April 5, 2012; Pittsburgh, PA, USA; Pittsburgh Penguins left wing Chris Kunitz (14) celebrates after scoring a goal against the New York Rangers during the first period at the CONSOL Energy Center. Mandatory Credit: Charles LeClaire-US PRESSWIRE

Penguins' Chris Kunitz staying on top of lockout

It’s taken the NHL Players’ Association and owners two weeks just to agree to meet about the current NHL Lockout, which would lead many to believe that an agreement wouldn’t be hammered out in one day.

December 1, 2011; Washington, DC, USA; Pittsburgh Penguins left wing Chris Kunitz (14) lines up for a face-off against the Washington Capitals at Verizon Center. Mandatory Credit: Geoff Burke-US PRESSWIRE

But the two sides agreed to meet on Friday, after the announcement came from NHL commissioner Gary Bettman on Thursday that the remainder of the preseason had been cancelled.

The fact that the two sides are meeting piques the interest of all NHL players, as they are eager to put this situation behind them and get back to work. One of those players paying particular interest in Friday’s meetings is Pittsburgh Penguins’ winger Chris Kunitz.

“I’m very interested to hear if there’s any progress,” Kunitz said after Friday’s workout at the Iceoplex in Southpointe. “I will talk to our rep whenever he gets out of there and stay posted to see what’s going on. At this point all of us players will have our ears out trying to gather as much information as possible.”

With the regular season now doubtful to begin on Oct. 11 as originally scheduled, there’s really not much a veteran player like Kunitz can do except to continue to prepare and stay ready in case an agreement is reached.

Friday’s workout had less numbers than usual, but the mini-scrimmage between the players that were in attendance had some intensity to it, as it’s apparent that each player is eager to get back to playing games. However the longer the lockout drags on, there may be fewer players available to participate in the daily workouts.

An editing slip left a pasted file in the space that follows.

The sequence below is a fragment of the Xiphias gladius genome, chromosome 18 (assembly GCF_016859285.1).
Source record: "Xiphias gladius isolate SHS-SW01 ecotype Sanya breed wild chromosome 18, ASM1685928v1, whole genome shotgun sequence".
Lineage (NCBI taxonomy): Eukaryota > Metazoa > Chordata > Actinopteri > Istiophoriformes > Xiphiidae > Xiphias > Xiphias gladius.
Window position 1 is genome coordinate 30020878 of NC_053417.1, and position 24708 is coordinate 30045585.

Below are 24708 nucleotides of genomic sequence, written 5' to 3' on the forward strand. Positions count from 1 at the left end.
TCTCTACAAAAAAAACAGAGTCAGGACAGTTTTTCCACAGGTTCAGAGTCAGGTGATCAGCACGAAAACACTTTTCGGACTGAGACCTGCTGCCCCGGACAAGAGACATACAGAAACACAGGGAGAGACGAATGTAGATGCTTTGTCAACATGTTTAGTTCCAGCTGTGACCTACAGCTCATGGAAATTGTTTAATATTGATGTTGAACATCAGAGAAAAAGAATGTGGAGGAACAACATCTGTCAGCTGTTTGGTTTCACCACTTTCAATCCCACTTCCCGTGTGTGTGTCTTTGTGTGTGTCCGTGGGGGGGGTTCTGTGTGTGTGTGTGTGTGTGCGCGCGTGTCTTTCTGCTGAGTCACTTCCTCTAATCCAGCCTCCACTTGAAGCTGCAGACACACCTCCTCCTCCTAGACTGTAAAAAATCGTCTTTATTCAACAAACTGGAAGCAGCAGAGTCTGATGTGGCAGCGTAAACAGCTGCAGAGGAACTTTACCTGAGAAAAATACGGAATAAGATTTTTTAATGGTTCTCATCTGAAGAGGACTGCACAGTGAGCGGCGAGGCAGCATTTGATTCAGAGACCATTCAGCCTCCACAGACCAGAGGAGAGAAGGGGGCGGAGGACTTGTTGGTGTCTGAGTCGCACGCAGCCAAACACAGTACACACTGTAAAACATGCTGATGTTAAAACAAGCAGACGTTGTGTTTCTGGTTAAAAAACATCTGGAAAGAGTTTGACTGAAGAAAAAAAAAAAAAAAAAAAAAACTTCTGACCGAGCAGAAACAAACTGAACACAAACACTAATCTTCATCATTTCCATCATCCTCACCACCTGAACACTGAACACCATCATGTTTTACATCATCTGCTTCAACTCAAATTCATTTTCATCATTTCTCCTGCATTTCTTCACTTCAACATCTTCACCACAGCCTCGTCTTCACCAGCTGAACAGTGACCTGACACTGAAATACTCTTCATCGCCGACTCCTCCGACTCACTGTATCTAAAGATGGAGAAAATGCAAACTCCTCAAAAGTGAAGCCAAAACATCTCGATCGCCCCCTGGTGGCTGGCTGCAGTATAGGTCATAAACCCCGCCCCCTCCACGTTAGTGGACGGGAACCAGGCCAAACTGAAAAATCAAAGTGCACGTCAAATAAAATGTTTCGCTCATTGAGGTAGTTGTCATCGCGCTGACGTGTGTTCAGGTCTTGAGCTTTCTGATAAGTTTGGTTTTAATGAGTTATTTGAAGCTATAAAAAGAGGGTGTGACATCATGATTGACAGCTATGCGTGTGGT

“We’ve had some really good skates,” added Kunitz. “You have to stay ready and on average we have had about 14 or 15 of us here per day, which is really good for one team. It’s just nice to be situated and getting back on the ice.

“But as time passes it’s likely we will see more guys go back to their homes and spend time with their families. There’s only so much you can do here and if it seems like things may drag out guys will likely want to spend more time at home.”

For Kunitz in particular it’s a case of bad timing as he hasn’t had the opportunity to play a full season on Sidney Crosby’s wing in two years. Being that Crosby is healthy, Kunitz is a guy that could be in store for a big season.

“Every little skate and every little practice helps in terms of chemistry,” added Kunitz. “He’s one of the best players in the world and it’s good to see him out here working and having fun. It’s just nice to be around him and continue to build chemistry. Whatever the lines turn out to be is up to coach, but it’s just great to see Sid out here.”

In the meantime, Kunitz, like the rest of his teammates, need to adjust to life without games and need to find other things to do in order to pass the time.

“Well if it would ever quit raining I could get a lot of golf in,” said Kunitz. “Other than that, it’s just a lot of family time and extra-curricular activities with the kids and things like that.”

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